My final exams at university are over, my dissertation is done. As I eagerly await the results and ponder upon the next chapters of my life, I feel this is a good time to reflect upon my time in Manchester in relation to my time abroad in the Netherlands.
There were some obvious intense changes as I returned back to Manchester, some I enjoyed and others I did not. First was the change in accommodation. I had shared a flat in Amsterdam with one person, who is now a great friend and undoubtedly someone i’ll never forget, not least for his poor cooking. On returning to Manchester though I moved into a house with five others, making it six in total, including myself. Whilst the mess, noise and number of potential mood swings increased, I found it in a way more comforting and more sociable. Not to criticise my flatmate from Amsterdam who in my eyes enhanced my time, but a word of warning, if like me, you like having lots of people around you, then travelling to a country where you do not speak the language (like in the Netherlands), the first few weeks can be a challenge. Certainly for some a sense of loneliness can be overwhelming, particularly if you’re on your own or your accommodation location is not central to the town, city or ‘place to be’. So what I’m really trying to say is before you go abroad, do your research on where you’re going to live and who you’re going to live with, because it certainly for me wasn’t as simple as it was on returning to Manchester, to Fallowfield, where students, like London rats, are never 6ft away from you.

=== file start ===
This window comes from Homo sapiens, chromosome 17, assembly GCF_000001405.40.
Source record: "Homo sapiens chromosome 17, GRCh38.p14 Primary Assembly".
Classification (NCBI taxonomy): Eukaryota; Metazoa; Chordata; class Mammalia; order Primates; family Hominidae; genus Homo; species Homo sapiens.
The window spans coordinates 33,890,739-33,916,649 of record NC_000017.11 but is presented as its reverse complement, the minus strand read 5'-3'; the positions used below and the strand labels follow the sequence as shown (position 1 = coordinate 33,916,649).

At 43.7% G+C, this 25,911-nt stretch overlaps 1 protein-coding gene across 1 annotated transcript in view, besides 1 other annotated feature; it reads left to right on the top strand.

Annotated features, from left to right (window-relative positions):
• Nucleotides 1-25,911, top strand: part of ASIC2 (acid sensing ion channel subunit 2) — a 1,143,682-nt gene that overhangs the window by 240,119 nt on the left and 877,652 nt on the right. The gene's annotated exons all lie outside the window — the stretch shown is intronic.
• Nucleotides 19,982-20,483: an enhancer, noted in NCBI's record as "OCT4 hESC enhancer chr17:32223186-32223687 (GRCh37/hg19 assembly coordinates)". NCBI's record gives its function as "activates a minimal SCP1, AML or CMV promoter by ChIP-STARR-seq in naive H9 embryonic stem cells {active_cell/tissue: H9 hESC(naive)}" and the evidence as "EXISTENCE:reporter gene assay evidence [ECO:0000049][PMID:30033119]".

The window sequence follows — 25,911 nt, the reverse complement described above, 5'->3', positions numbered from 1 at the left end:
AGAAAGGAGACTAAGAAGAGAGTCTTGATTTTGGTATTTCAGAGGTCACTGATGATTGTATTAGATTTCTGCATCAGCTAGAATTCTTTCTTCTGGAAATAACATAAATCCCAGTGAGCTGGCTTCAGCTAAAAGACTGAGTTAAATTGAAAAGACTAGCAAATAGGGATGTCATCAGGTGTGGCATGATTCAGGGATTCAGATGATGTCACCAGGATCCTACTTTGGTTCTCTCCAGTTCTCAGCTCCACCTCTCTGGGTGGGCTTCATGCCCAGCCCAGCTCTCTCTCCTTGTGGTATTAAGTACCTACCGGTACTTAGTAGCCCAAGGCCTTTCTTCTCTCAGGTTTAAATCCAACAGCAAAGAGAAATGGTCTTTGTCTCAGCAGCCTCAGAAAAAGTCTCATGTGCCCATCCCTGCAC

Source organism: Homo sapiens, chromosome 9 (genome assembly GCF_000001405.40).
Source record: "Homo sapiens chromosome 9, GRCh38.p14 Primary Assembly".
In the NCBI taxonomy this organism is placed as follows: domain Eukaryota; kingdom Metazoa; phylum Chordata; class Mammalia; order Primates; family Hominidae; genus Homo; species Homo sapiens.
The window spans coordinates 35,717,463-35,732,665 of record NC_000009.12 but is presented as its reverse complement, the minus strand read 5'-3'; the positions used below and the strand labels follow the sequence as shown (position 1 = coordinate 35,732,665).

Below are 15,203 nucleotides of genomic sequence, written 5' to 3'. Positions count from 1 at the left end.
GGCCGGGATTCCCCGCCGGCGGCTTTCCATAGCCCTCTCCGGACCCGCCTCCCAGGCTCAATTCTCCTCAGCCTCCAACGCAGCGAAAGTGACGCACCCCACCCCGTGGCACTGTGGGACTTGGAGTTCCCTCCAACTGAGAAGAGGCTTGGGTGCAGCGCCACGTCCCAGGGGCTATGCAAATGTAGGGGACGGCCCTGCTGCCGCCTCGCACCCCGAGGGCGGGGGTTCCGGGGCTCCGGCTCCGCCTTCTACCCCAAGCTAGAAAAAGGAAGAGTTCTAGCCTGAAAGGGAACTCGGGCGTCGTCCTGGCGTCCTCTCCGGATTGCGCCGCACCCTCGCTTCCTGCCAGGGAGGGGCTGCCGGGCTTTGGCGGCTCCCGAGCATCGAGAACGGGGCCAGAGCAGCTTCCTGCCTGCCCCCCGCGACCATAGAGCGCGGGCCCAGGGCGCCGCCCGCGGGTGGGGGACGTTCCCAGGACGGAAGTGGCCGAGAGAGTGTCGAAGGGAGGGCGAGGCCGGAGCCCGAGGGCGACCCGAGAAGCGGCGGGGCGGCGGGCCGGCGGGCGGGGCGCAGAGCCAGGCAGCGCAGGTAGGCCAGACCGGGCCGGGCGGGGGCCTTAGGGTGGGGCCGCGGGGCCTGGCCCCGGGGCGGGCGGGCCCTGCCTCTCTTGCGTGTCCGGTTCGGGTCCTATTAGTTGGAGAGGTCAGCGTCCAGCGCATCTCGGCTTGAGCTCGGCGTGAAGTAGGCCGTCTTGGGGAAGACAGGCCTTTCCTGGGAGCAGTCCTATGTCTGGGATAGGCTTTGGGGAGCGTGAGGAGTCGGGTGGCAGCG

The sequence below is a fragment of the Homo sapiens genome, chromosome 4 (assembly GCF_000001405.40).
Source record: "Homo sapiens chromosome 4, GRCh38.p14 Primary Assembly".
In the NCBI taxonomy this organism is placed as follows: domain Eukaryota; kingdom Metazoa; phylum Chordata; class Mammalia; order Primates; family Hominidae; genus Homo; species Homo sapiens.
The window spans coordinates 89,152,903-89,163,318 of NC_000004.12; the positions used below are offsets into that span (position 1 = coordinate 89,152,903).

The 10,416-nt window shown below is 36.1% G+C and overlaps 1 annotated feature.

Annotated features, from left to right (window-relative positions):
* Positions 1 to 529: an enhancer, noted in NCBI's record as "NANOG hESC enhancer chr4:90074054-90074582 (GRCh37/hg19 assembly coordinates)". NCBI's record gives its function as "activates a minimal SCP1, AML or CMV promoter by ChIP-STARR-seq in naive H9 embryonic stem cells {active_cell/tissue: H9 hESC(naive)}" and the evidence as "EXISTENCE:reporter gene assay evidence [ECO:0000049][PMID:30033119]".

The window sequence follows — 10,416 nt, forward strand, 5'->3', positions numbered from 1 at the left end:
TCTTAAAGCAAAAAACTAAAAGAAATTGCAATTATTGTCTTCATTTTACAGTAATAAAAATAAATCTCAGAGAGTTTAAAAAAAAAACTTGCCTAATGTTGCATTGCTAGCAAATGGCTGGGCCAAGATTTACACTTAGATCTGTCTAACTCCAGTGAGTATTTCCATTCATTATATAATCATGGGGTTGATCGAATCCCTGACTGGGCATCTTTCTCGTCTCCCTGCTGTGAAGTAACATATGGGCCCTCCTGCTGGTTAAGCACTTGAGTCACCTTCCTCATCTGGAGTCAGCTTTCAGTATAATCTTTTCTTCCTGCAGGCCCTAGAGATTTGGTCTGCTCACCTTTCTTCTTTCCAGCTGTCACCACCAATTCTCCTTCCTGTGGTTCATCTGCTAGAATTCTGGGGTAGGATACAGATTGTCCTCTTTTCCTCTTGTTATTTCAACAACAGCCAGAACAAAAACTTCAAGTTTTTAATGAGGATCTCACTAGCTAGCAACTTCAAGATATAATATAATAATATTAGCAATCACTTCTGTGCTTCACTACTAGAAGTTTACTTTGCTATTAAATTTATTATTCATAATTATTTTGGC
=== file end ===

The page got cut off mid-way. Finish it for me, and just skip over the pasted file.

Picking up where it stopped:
A second change, a predictable one, was the workload. I don’t want to bore you with stories of all night sunday sessions in the library on my return to Manchester, but rather reflect on the way that the constant testing and increased contact hours in Amsterdam helped me get into a routine of regularly working, which actually limited the number of times I felt I was rushing work. In fact, I would say the more regular work in Amsterdam gave me time management skills and mentality that I carried through into my last year in Manchester. Of course any younger student, or yet to be student will hate me for writing this, but I think that increasing contact time and somehow enforcing more regular study would make university far less stressful, as there would be less pressure on large assignments or anxiety about one exam that at the time seems as if it will seal your future fate. Having said this I want to say that my year abroad was a time like no other, and don’t be put off if you are considering it by what may seem like more contact time, because on your time abroad you’ll have time to do things you would never have done before. You can travel from your location, immerse yourself in a culture that I can comprehensively say you will have never experienced before and best of all meet people you otherwise would have never met and as Robson Green often says ‘theres a lot of lovely people in the world you and you have to try and meet as many of them as possible’.
I feel I could talk about my time and the changes that have occurred since coming back to Manchester from Amsterdam and finishing university, for quite a while. I could go on about some of the more trivial changes, like the fact that you cant cycle to your night out in Manchester, or that in Amsterdam you cant find anywhere that does good fried chicken (other than the one K.F.C.), whereas in Manchester every other shop seems to be a chicken shop. However, as I’ve just said these are the trivial changes and I hope that the reflection on what the changes are like to actually live and work abroad, have been more interesting.